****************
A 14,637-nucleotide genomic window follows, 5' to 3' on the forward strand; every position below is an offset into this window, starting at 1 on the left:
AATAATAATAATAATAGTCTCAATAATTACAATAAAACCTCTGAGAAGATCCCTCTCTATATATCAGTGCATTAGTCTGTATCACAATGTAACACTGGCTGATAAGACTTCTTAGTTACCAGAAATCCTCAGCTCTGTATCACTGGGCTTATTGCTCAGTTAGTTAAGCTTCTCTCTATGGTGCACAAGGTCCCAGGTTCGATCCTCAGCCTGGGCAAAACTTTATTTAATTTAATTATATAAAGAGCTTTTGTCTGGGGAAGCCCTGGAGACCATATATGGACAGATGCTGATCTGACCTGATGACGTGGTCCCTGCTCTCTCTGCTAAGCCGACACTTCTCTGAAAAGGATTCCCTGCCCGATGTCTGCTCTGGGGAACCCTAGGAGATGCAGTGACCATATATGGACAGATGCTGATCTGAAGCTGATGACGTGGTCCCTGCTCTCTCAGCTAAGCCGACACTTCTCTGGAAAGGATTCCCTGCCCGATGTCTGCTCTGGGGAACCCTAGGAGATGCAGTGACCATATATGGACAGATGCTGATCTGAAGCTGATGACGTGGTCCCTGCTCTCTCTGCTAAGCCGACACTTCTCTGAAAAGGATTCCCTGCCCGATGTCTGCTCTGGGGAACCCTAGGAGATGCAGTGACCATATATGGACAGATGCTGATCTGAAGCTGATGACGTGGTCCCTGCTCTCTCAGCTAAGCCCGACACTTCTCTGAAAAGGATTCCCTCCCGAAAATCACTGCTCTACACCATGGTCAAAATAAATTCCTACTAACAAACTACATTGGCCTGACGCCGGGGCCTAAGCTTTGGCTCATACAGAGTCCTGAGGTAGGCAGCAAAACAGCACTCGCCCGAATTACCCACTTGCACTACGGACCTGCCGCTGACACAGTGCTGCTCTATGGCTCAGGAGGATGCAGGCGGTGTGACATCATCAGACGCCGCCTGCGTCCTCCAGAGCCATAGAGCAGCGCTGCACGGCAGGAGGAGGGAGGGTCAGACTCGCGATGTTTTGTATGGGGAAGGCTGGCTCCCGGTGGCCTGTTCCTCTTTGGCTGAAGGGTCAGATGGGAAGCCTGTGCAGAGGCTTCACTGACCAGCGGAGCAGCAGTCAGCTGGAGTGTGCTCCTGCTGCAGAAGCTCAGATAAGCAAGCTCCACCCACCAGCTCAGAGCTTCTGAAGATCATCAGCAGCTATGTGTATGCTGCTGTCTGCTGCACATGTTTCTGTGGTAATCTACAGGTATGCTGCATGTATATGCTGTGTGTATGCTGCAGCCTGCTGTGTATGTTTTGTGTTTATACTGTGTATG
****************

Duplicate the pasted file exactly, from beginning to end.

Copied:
A 14,637-nucleotide genomic window follows, 5' to 3' on the forward strand; every position below is an offset into this window, starting at 1 on the left:
AATAATAATAATAATAGTCTCAATAATTACAATAAAACCTCTGAGAAGATCCCTCTCTATATATCAGTGCATTAGTCTGTATCACAATGTAACACTGGCTGATAAGACTTCTTAGTTACCAGAAATCCTCAGCTCTGTATCACTGGGCTTATTGCTCAGTTAGTTAAGCTTCTCTCTATGGTGCACAAGGTCCCAGGTTCGATCCTCAGCCTGGGCAAAACTTTATTTAATTTAATTATATAAAGAGCTTTTGTCTGGGGAAGCCCTGGAGACCATATATGGACAGATGCTGATCTGACCTGATGACGTGGTCCCTGCTCTCTCTGCTAAGCCGACACTTCTCTGAAAAGGATTCCCTGCCCGATGTCTGCTCTGGGGAACCCTAGGAGATGCAGTGACCATATATGGACAGATGCTGATCTGAAGCTGATGACGTGGTCCCTGCTCTCTCAGCTAAGCCGACACTTCTCTGGAAAGGATTCCCTGCCCGATGTCTGCTCTGGGGAACCCTAGGAGATGCAGTGACCATATATGGACAGATGCTGATCTGAAGCTGATGACGTGGTCCCTGCTCTCTCTGCTAAGCCGACACTTCTCTGAAAAGGATTCCCTGCCCGATGTCTGCTCTGGGGAACCCTAGGAGATGCAGTGACCATATATGGACAGATGCTGATCTGAAGCTGATGACGTGGTCCCTGCTCTCTCAGCTAAGCCCGACACTTCTCTGAAAAGGATTCCCTCCCGAAAATCACTGCTCTACACCATGGTCAAAATAAATTCCTACTAACAAACTACATTGGCCTGACGCCGGGGCCTAAGCTTTGGCTCATACAGAGTCCTGAGGTAGGCAGCAAAACAGCACTCGCCCGAATTACCCACTTGCACTACGGACCTGCCGCTGACACAGTGCTGCTCTATGGCTCAGGAGGATGCAGGCGGTGTGACATCATCAGACGCCGCCTGCGTCCTCCAGAGCCATAGAGCAGCGCTGCACGGCAGGAGGAGGGAGGGTCAGACTCGCGATGTTTTGTATGGGGAAGGCTGGCTCCCGGTGGCCTGTTCCTCTTTGGCTGAAGGGTCAGATGGGAAGCCTGTGCAGAGGCTTCACTGACCAGCGGAGCAGCAGTCAGCTGGAGTGTGCTCCTGCTGCAGAAGCTCAGATAAGCAAGCTCCACCCACCAGCTCAGAGCTTCTGAAGATCATCAGCAGCTATGTGTATGCTGCTGTCTGCTGCACATGTTTCTGTGGTAATCTACAGGTATGCTGCATGTATATGCTGTGTGTATGCTGCAGCCTGCTGTGTATGTTTTGTGTTTATACTGTGTATG